91: Constellation Software Q4, Qualcomm vs Nvidia, SolarWinds, SPAKKS, Gavin Baker on Disney IP vs Video Games Franchises, Solar PV, Twitter, and Averaging Up
"I wasn’t angry when I started typing this."
Winning a bad game is no victory.
It's not because something keeps the same name that it is the same thing.
The Dow Jones goes up and down in an unbroken line, but underneath the surface, it’s like the ship of Theseus that had had every plank replaced over time, or the grandfather's ax that over time had both the head and handle replaced multiple times.
It's the same for institutions, like the U.S. Government, the New York Times, Microsoft, or even Berkshire Hathaway. It’s not necessarily bad, it’s sometimes good, but either way, it’s something to be aware of.
(I want to write something longer on this someday, but planting the seed will have to do for today 🌱)
🛀 Some pattern-matching I've noticed again and again over my life... Every time I've encountered something where the real value being "mysterious" and "opaque" was claimed as a feature, there usually wasn't much "there" there.
If there was something really cool there, it’d be front-and-center and shouted from the rooftops. If instead you get “this is really amazing, but I can’t just tell you why, you have to figure it out by yourself, study it a lot, only a few people really get it, etc”, maybe that should be a red flag… (inspired by this)
💸 I had a DM conversation with a friend, and he said something very insightful (hey A!):
"democratize investing" will be the new banner for this era's frauds.
This was in the general context of the whole Reddit investors, WSB, Robinhood, Chamath’s pitch these days, etc.
I think that may be true.
Investing is already very democratic, very accessible. It's not like there's huge barriers to entry anymore, like 40 years ago. You have low-cost or no-cost brokerage, more financial information at your fingertips than you could possible consume in a lifetime, and improving tools to make sense of it all (*cough* Koyfin *cough*).
The problem isn't getting in. It's doing something smart once you're in. Reducing entry friction further, or convincing more people to join manias isn’t going to help with that.
The vast majority of people who aren’t freaks like us Fintwitters, people who won’t spend 20-40 hours a week on this, reading what, to most normal people, are the most boring documents about the most boring companies, until your eyes bleed… These people should index or, if they can somehow find a good money manager that they trust and that will have them, let someone else handle it.
Convincing millions of people that they should invest material amounts of their money in ‘ticker XYZ’ because they spent a couple hours thinking about investing and peer pressure is ramming FOMO down their throat (NYT headline: “Everyone Is Getting Hilariously Rich and You’re Not”) is just speculation and gambling and likely to finish badly for the virgins sitting at the table with the card sharks.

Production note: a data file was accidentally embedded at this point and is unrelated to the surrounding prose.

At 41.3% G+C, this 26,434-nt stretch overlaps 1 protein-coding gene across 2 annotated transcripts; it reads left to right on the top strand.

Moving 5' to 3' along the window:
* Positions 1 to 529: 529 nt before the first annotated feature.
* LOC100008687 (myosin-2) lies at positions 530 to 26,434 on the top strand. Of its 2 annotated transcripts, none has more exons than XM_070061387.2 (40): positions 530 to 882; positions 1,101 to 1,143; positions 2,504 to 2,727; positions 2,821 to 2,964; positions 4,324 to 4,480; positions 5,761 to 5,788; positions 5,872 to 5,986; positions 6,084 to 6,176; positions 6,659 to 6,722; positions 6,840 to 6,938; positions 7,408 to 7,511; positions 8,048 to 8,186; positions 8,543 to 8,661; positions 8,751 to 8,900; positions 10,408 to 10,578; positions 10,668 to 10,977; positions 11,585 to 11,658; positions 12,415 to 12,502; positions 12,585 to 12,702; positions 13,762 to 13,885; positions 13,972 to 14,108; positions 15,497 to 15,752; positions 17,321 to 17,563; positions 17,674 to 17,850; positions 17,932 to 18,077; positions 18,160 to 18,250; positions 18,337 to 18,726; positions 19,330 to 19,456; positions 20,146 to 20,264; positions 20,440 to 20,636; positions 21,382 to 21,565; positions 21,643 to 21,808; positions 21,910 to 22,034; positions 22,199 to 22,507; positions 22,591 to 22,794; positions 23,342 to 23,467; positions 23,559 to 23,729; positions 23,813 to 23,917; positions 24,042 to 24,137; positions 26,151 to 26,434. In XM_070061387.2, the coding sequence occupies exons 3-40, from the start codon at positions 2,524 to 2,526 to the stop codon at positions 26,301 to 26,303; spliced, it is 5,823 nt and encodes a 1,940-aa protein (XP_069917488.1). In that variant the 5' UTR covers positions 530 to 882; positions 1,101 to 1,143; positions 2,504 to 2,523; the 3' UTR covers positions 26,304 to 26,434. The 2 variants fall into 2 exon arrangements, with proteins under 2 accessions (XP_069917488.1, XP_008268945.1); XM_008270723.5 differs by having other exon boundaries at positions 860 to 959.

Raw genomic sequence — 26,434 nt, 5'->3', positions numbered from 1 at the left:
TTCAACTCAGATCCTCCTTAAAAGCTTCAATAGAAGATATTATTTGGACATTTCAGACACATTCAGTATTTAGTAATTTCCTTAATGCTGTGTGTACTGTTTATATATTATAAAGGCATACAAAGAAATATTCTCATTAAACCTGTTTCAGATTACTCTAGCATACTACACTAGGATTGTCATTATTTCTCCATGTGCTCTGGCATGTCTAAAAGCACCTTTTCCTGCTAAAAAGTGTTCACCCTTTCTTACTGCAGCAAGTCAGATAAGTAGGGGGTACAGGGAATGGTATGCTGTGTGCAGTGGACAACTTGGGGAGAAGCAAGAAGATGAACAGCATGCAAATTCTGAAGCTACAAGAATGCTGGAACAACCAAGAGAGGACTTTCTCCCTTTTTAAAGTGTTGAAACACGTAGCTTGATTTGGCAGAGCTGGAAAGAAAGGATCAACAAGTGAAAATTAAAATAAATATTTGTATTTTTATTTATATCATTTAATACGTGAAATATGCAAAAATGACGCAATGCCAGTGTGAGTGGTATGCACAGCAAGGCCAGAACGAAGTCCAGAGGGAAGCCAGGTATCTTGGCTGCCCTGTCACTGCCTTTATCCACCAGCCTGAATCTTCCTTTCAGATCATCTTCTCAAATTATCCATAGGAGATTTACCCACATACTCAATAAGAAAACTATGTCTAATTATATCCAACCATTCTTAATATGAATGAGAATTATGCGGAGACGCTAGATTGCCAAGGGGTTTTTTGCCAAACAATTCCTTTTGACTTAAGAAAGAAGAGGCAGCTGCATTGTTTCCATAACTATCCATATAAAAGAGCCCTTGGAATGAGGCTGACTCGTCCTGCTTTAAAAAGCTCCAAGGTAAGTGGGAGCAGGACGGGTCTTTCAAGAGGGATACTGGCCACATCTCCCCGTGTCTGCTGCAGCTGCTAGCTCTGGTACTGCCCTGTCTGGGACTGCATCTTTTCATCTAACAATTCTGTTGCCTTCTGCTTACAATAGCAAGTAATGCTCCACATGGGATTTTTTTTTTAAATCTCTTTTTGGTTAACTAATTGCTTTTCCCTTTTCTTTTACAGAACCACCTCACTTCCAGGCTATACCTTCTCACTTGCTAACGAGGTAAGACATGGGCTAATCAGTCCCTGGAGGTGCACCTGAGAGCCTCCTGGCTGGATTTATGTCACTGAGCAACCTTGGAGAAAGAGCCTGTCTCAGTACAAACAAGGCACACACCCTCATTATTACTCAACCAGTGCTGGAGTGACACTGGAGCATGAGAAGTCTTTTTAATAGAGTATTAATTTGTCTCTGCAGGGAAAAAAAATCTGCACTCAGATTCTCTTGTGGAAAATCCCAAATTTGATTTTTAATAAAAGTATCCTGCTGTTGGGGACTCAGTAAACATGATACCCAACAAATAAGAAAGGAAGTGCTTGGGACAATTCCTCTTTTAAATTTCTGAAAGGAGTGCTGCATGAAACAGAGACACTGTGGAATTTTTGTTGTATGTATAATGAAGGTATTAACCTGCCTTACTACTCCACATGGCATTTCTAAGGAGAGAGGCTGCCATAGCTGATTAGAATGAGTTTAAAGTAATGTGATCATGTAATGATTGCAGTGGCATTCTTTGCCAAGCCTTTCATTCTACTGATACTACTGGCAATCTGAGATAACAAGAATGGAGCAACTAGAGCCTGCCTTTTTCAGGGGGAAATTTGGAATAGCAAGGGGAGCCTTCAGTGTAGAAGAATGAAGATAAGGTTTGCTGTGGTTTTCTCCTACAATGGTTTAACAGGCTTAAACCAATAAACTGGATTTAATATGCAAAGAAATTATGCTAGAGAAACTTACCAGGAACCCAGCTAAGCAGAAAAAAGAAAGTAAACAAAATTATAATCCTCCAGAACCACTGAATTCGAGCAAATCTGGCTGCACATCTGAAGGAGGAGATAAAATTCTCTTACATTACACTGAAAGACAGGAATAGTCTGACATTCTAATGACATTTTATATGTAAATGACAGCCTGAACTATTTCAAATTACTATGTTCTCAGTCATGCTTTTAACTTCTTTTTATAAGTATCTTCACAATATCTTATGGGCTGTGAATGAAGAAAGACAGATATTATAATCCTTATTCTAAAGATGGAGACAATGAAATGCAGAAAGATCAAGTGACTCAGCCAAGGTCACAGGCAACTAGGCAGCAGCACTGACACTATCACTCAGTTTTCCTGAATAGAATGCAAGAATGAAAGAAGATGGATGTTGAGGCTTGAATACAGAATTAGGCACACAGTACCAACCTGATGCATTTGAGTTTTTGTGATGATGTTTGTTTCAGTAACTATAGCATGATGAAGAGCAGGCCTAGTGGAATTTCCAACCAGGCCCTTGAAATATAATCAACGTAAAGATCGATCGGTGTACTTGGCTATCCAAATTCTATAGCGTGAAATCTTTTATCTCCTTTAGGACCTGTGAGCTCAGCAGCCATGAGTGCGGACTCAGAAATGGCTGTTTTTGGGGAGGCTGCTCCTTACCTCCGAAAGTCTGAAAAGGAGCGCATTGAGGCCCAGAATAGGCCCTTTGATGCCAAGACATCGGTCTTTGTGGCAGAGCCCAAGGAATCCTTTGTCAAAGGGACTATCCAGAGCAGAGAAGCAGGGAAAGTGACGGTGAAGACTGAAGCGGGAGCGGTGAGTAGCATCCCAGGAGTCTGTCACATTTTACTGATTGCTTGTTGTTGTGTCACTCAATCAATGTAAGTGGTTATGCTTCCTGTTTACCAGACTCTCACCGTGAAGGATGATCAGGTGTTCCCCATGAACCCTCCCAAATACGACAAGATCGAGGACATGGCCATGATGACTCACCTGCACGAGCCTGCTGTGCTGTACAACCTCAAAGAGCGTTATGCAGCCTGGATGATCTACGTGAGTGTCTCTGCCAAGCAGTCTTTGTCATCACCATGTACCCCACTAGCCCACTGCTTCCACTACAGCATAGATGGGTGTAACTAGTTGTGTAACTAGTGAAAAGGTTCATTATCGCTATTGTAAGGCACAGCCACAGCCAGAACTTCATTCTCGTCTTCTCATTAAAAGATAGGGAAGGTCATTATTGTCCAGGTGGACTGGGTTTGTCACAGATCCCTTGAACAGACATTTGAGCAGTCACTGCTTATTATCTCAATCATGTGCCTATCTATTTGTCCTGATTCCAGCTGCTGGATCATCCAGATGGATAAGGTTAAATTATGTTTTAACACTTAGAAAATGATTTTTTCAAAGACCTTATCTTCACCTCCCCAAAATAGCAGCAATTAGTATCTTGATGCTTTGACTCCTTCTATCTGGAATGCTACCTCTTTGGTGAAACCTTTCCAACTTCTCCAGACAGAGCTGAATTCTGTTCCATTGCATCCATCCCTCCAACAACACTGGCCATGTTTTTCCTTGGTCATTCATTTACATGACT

That’s not democratizing investing, that’s recruiting greater fools for your schemes.
Lots of people have something to sell that isn't always aligned with the best interests of who they're selling to… There’s a huge difference between getting someone involved in investing in a way that will benefit them in the long run, and just revving them up for a Hangover-style night in Las Vegas.
Shit, I wasn’t angry when I started typing this.
🛀 I'll take true clichés over false novelties any day of the week.
(I don’t care if that ↑ is a cliché)
Investing & Business
Constellation Software Q4
Revenue grew 14% (1% organic growth, negative 1% after adjusting for changes in FX)
A number of acquisitions were completed for aggregate cash consideration of $179 million (which includes acquired cash). Deferred payments associated with these acquisitions have an estimated value of $60 million resulting in total consideration of $239 million.
Free cash flow available to shareholders (“FCFA2S”) increased $113 million to $307 million compared to $193 million for the same period in 2019 representing an increase of 59%.
On January 5, 2021, the Company completed its purchase of 100% of the shares of Topicus.com B.V.
Dat 28.1% FCF margin. Though expenses were depressed because of the pandemic and some gov’t grants helped. But still, it’s better than the alternative of seeing margins fall during tough times…
Revenue grew 14% (negative 3% organic growth, negative 3% after adjusting for changes in FX)
A number of acquisitions were completed for aggregate cash consideration of $477 million (which includes acquired cash). Deferred payments associated with these acquisitions have an estimated value of $151 million resulting in total consideration of $628 million.
Free cash flow available to shareholders (“FCFA2S”) increased $399 million to $989 million compared to $590 million for the same period in 2019 representing an increase of 68%.
Reminder that Topicus wasn't a full-spin: